Extensive consultation launched to streamline planning system

The British Property Federation (BPF) has welcomed the launch of an extensive consultation on a range of proposals to streamline the planning system building upon improvements already made.

Launched today by DCLG, the ‘Technical Consultation on Planning’ is seeking views on proposals which will:

  • make it even easier for residents and business to come together to produce a neighbourhood plan, drawing on the experience gained from over 900 neighbourhood areas which have already been designated by local authorities
  • expand permitted development rights, further reducing red tape, supporting housing and growth; these proposals will help ensure the planning system is proportionate and full planning permission is only required where this is genuinely justified
  • improve the use of planning conditions and enable development to start more quickly on site after planning permission is granted
  • improve engagement with statutory consultees so they are consulted in a proportionate way on those developments where their input is most valuable
  • remove unnecessary bureaucracy and reduce the cost and time taken to get planning permission, by raising the environmental impact assessment screening thresholds for industrial estate and urban development projects which are located outside of defined sensitive areas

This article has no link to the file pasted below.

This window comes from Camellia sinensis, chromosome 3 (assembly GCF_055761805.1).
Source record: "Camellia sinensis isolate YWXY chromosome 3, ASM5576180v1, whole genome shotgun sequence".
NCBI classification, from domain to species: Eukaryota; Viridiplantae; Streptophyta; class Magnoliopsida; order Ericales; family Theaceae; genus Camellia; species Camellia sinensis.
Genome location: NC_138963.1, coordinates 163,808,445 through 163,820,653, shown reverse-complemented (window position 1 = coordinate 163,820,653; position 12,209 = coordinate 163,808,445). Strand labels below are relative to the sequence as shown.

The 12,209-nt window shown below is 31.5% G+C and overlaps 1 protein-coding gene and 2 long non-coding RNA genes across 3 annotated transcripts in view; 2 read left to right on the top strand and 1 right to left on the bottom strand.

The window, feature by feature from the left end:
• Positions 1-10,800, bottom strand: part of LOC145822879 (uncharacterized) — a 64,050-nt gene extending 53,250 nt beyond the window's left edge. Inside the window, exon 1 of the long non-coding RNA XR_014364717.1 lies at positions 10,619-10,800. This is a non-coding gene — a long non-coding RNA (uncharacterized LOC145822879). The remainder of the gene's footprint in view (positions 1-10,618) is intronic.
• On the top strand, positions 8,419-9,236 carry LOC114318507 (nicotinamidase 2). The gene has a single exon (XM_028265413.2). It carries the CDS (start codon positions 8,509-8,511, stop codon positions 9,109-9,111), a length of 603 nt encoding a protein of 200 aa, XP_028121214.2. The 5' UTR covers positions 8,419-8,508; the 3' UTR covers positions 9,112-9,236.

• expand the number of non-planning consents which can be included within a development consent order

The BPF was particularly pleased to see the three-tier planning system included within the proposals, which it has long advocated. This ‘Planning Pyramid’ will determine which applications need the most attention, allowing prior approval rights to those projects that demand the least attention, which will make the planning approval system considerably more efficient.

Despite these encouraging proposals, the consultation does not include the promised consideration to introduce a Statutory Duty on Local Authorities to have a Local Plan. Although controversial, this would, perhaps encourage recalcitrant local authorities to get their plans in order.

Liz Peace, Chief Executive of the British Property Federation, said:

“The proposals in today’s consultation document are encouraging, as they are targeted towards a number of specific issues that can cause obstacles in the planning process. While some of the suggested changes are small, they are also important, and if turned into legislation could make a tangible difference to the system and speed-up much needed development in the UK.”